He speaketh in the Spiritthat is, “by a spiritual gift, (for in this way I interpret it along with Chrysostom.) He speaketh mysteries and hidden things, and things, therefore, that are of no profit.” Chrysostom understands mysteries here in a good sense, as meaning — special revelations from God. I understand the term, however, in a bad sense, as meaning — dark sayings, that are obscure and involved, as if he had said, “He speaks what no one understands.”

3. He that prophesieth, speaketh unto men “Prophecy,” says he, “is profitable to all, while a foreign language is a treasure hid in the earth. What great folly, then, it is to spend all one’s time in what is useless, and, on the other hand, to neglect what appears to be most useful!” To speak to edification, is to speak what contains doctrine fitted to edify. For I understand this term to mean doctrine, by which we are trained to piety, to faith, to the worship and fear of God, and the duties of holiness and righteousness. As, however, we have for the most part need of goads, while others are pressed down by afflictions, or labor under weakness, he adds to doctrine, exhortation and consolation It appears from this passage, and from what goes before, that prophecy does not mean the gift of foretelling future events: but as I have said this once before, I do not repeat it.

4. He that speaketh in another tongue, edifieth himself. In place of what he had said before — that he speaketh unto God, he now says — he speaketh to himself But whatever is done in the Church, ought to be for the common benefit. Away, then, with that misdirected ambition, which gives occasion for the advantage of the people generally being hindered! Besides, Paul speaks by way of concession: for when ambition makes use of such empty vauntings, 811811     “Iettent ainsi de grandes bouffees et se brauent en leur parler;” — “Make use in this way of great puffings, and boast themselves in their talk.” there is inwardly no desire of doing good; but Paul does, in effect, order away from the common society of believers those men of mere show, who look only to themselves.

5. I would that ye all spake with tongues Again he declares that he does not give such a preference to prophecy, as not to leave some place for foreign tongues. This must be carefully observed. For God has conferred nothing upon his Church in vain, and languages were of some benefit. 812812     “Les langues aidoyent lors aucunement a l’auancement des Eglises;” — “Languages, at that time, were of some help for the advancement of the Churches.” Hence, although the Corinthians, by a misdirected eagerness for show, had rendered that gift partly useless and worthless, and partly even injurious, yet Paul, nevertheless, commends the use of tongues. So far is he from wishing them abolished or thrown away. At the present day, while a knowledge of languages is more than simply necessary, and while God has at this time, in his wonderful kindness, brought them forward from darkness into light, there are at present great theologians, who declaim against them with furious zeal. As it is certain, that the Holy Spirit has here honored the use of tongues with never-dying praise, we may very readily gather, what is the kind of spirit that actuates those reformers, 813813     “Ces gentils reformateurs;” — “Those pretty reformers.” who level as many reproaches as they can against the pursuit of them. At the same time the cases are very different. For Paul takes in languages of any sort — such as served merely for the publication of the gospel among all nations. They, on the other hand, condemn those languages, from which, as fountains, the pure truth of scripture is to be drawn. An exception is added — that we must not be so taken up with the use of languages, as to treat with neglect prophecy, which ought to have the first place.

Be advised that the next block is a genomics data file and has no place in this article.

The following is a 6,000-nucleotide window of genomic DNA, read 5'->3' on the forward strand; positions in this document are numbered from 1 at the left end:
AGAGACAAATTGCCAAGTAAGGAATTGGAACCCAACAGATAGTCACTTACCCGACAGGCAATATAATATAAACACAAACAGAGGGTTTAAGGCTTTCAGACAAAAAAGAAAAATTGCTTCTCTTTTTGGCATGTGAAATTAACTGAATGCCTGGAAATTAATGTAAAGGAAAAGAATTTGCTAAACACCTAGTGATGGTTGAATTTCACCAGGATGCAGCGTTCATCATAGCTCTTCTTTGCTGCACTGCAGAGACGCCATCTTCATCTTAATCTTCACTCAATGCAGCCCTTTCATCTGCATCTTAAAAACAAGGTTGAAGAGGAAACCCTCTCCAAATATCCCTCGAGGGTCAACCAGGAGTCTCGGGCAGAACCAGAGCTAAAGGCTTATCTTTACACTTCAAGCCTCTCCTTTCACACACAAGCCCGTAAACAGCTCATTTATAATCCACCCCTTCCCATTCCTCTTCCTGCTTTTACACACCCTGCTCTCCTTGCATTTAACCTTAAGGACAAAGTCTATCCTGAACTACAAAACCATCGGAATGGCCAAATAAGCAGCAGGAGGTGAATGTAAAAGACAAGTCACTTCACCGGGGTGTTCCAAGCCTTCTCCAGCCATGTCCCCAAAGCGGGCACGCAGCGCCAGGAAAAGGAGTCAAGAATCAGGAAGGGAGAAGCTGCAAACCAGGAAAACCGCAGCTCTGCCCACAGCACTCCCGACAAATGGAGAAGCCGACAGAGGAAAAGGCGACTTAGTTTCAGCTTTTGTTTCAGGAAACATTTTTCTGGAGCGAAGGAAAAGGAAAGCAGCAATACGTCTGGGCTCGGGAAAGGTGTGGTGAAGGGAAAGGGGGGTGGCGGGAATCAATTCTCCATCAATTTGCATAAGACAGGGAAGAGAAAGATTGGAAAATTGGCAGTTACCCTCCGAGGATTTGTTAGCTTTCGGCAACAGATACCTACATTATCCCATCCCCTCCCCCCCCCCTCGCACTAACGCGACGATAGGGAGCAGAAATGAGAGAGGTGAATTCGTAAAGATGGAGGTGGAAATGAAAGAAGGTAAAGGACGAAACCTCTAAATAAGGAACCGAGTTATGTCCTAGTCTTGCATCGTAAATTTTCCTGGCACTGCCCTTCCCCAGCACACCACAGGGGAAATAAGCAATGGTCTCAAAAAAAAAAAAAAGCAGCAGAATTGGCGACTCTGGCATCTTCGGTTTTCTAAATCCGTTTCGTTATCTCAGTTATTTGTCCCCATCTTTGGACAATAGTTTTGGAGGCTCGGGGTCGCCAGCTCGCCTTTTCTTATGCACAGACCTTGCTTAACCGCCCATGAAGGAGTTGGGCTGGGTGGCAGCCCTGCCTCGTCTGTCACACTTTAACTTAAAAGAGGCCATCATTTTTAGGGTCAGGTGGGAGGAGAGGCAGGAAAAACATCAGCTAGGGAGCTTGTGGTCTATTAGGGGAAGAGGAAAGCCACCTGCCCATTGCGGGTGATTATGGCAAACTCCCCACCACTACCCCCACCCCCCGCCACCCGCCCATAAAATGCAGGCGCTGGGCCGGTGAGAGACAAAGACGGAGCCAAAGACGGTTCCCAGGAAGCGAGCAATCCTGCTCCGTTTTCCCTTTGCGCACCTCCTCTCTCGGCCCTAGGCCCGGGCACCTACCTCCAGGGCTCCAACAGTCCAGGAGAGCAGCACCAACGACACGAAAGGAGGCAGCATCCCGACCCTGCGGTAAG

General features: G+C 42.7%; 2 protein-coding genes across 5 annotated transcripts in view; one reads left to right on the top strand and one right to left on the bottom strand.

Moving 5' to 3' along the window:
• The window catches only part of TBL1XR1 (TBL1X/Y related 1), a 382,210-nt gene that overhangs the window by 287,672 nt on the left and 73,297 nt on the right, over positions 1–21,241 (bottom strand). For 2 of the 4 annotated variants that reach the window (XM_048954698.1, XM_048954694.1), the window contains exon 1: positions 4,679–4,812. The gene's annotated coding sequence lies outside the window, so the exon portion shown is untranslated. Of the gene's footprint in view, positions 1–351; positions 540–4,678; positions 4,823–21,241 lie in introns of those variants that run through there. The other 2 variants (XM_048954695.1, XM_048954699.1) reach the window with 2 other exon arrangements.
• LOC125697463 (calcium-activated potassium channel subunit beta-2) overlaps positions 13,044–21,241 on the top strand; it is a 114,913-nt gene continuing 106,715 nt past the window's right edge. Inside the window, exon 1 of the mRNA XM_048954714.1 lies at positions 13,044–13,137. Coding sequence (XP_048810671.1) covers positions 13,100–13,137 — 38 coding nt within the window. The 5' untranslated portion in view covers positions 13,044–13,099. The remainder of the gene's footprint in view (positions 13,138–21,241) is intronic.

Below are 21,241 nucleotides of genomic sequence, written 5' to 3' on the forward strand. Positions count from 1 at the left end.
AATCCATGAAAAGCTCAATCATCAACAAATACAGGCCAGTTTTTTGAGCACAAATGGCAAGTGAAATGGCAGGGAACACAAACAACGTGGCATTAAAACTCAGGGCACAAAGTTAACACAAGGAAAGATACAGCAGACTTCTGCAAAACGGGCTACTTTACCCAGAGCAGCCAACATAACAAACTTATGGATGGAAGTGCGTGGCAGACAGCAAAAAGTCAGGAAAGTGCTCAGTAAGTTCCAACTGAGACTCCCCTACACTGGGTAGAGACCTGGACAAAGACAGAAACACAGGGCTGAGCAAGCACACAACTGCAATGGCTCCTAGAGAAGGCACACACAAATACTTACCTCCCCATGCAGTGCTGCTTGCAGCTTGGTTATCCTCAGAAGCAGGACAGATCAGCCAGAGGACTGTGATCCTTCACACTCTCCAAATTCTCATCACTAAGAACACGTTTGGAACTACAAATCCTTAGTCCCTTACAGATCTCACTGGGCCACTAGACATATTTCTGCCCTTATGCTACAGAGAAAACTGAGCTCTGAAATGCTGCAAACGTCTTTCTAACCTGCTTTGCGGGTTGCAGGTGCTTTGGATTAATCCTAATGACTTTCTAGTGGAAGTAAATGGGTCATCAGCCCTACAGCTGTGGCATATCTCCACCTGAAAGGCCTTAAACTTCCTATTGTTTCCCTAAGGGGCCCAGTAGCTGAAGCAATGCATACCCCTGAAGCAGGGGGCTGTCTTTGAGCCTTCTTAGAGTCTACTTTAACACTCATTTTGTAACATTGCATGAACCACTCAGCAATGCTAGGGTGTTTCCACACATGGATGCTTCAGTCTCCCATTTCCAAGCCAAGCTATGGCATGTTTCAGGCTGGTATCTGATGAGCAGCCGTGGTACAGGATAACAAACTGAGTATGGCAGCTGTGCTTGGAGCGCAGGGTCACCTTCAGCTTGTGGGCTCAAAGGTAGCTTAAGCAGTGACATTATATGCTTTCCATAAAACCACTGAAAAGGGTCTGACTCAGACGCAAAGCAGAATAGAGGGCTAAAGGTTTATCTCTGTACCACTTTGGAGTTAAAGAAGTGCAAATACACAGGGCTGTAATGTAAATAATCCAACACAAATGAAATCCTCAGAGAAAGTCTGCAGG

Unless he interpret. For if interpretation is added, there will then be prophecy. You must not, however, understand Paul to give liberty here to any one to take up the time of the Church to no profit by muttering words in a foreign tongue. For how ridiculous it were, to repeat the same thing in a variety of languages without any necessity! But it often happens, that the use of a foreign tongue is seasonable. In short, let us simply have an eye to this as our end — that edification may redound to the Church.

6. Now, brethren, if I should come. He proposes himself as an example, because in his person the case was exhibited more strikingly 814814     “Estoit plus propre pour leur imprimer ce qu’il dit;” — “Was the more calculated to impress upon them what he says.” The Corinthians experienced in themselves abundant fruit from his doctrine. He asks them, then, of what advantage it would be to them, if he were to make use of foreign languages among them. He shows them by this instance, how much better it were to apply their minds to prophesyings. Besides, it was less invidious to reprove this vice in his own person, than in that of another.

He mentions, however, four different kinds of edification — revelation, knowledge, prophesying, and doctrine As there are a variety of opinions among interpreters respecting them, let me be permitted, also, to bring forward my conjecture. As, however, it is but a conjecture, I leave my readers to judge of it. Revelation and prophesying I put in one class, and I am of opinion that the latter is the administration of the former. I am of the same opinion as to knowledge and doctrine What, therefore, any one has obtained by revelation, he dispenses by prophesying. Doctrine is the way of communicating knowledge. Thus a Prophet will be — one who interprets and administers revelation. This is rather in favor of the definition that I have given above, than at variance with it. For we have said that prophesying does not consist of a simple and bare interpretation of Scripture, but includes also knowledge for applying it to present use — which is obtained only by revelation, and the special inspiration of God.